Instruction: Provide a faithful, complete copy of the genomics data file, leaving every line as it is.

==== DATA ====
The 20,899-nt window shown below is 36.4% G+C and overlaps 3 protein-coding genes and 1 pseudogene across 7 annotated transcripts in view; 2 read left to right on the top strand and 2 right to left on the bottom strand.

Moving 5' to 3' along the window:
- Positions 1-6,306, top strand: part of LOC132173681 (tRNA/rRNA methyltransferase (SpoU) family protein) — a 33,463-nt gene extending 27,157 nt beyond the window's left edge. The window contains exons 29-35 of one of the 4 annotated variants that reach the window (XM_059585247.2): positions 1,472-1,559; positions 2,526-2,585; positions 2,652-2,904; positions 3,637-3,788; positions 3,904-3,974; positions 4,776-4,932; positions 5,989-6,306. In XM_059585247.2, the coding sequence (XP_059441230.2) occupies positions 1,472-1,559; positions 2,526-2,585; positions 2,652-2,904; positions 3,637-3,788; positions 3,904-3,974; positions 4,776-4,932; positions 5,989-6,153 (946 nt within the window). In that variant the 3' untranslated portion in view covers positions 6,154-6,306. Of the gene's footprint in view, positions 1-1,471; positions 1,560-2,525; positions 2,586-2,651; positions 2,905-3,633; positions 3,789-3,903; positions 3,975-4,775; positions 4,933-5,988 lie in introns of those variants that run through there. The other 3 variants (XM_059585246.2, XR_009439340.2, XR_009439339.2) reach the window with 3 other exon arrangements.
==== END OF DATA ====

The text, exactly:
The 20,899-nt window shown below is 36.4% G+C and overlaps 3 protein-coding genes and 1 pseudogene across 7 annotated transcripts in view; 2 read left to right on the top strand and 2 right to left on the bottom strand.

Moving 5' to 3' along the window:
- Positions 1-6,306, top strand: part of LOC132173681 (tRNA/rRNA methyltransferase (SpoU) family protein) — a 33,463-nt gene extending 27,157 nt beyond the window's left edge. The window contains exons 29-35 of one of the 4 annotated variants that reach the window (XM_059585247.2): positions 1,472-1,559; positions 2,526-2,585; positions 2,652-2,904; positions 3,637-3,788; positions 3,904-3,974; positions 4,776-4,932; positions 5,989-6,306. In XM_059585247.2, the coding sequence (XP_059441230.2) occupies positions 1,472-1,559; positions 2,526-2,585; positions 2,652-2,904; positions 3,637-3,788; positions 3,904-3,974; positions 4,776-4,932; positions 5,989-6,153 (946 nt within the window). In that variant the 3' untranslated portion in view covers positions 6,154-6,306. Of the gene's footprint in view, positions 1-1,471; positions 1,560-2,525; positions 2,586-2,651; positions 2,905-3,633; positions 3,789-3,903; positions 3,975-4,775; positions 4,933-5,988 lie in introns of those variants that run through there. The other 3 variants (XM_059585246.2, XR_009439340.2, XR_009439339.2) reach the window with 3 other exon arrangements.